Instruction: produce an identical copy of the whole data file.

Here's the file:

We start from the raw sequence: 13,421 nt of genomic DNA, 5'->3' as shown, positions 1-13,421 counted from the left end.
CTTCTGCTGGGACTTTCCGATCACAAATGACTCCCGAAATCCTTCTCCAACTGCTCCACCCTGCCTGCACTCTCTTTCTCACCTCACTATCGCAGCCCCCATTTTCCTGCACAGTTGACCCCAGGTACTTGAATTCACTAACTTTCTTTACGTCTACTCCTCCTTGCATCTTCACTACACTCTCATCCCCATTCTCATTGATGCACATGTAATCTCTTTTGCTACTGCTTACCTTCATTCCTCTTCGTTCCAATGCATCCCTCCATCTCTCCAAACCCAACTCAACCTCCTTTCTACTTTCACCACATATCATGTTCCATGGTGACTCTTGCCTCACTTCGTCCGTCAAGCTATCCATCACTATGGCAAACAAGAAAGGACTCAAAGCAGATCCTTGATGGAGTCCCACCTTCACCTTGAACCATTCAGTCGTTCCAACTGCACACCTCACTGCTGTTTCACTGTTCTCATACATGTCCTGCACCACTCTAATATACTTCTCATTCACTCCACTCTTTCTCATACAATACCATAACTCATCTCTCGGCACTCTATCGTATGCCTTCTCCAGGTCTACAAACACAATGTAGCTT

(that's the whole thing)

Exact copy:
We start from the raw sequence: 13,421 nt of genomic DNA, 5'->3' as shown, positions 1-13,421 counted from the left end.
CTTCTGCTGGGACTTTCCGATCACAAATGACTCCCGAAATCCTTCTCCAACTGCTCCACCCTGCCTGCACTCTCTTTCTCACCTCACTATCGCAGCCCCCATTTTCCTGCACAGTTGACCCCAGGTACTTGAATTCACTAACTTTCTTTACGTCTACTCCTCCTTGCATCTTCACTACACTCTCATCCCCATTCTCATTGATGCACATGTAATCTCTTTTGCTACTGCTTACCTTCATTCCTCTTCGTTCCAATGCATCCCTCCATCTCTCCAAACCCAACTCAACCTCCTTTCTACTTTCACCACATATCATGTTCCATGGTGACTCTTGCCTCACTTCGTCCGTCAAGCTATCCATCACTATGGCAAACAAGAAAGGACTCAAAGCAGATCCTTGATGGAGTCCCACCTTCACCTTGAACCATTCAGTCGTTCCAACTGCACACCTCACTGCTGTTTCACTGTTCTCATACATGTCCTGCACCACTCTAATATACTTCTCATTCACTCCACTCTTTCTCATACAATACCATAACTCATCTCTCGGCACTCTATCGTATGCCTTCTCCAGGTCTACAAACACAATGTAGCTT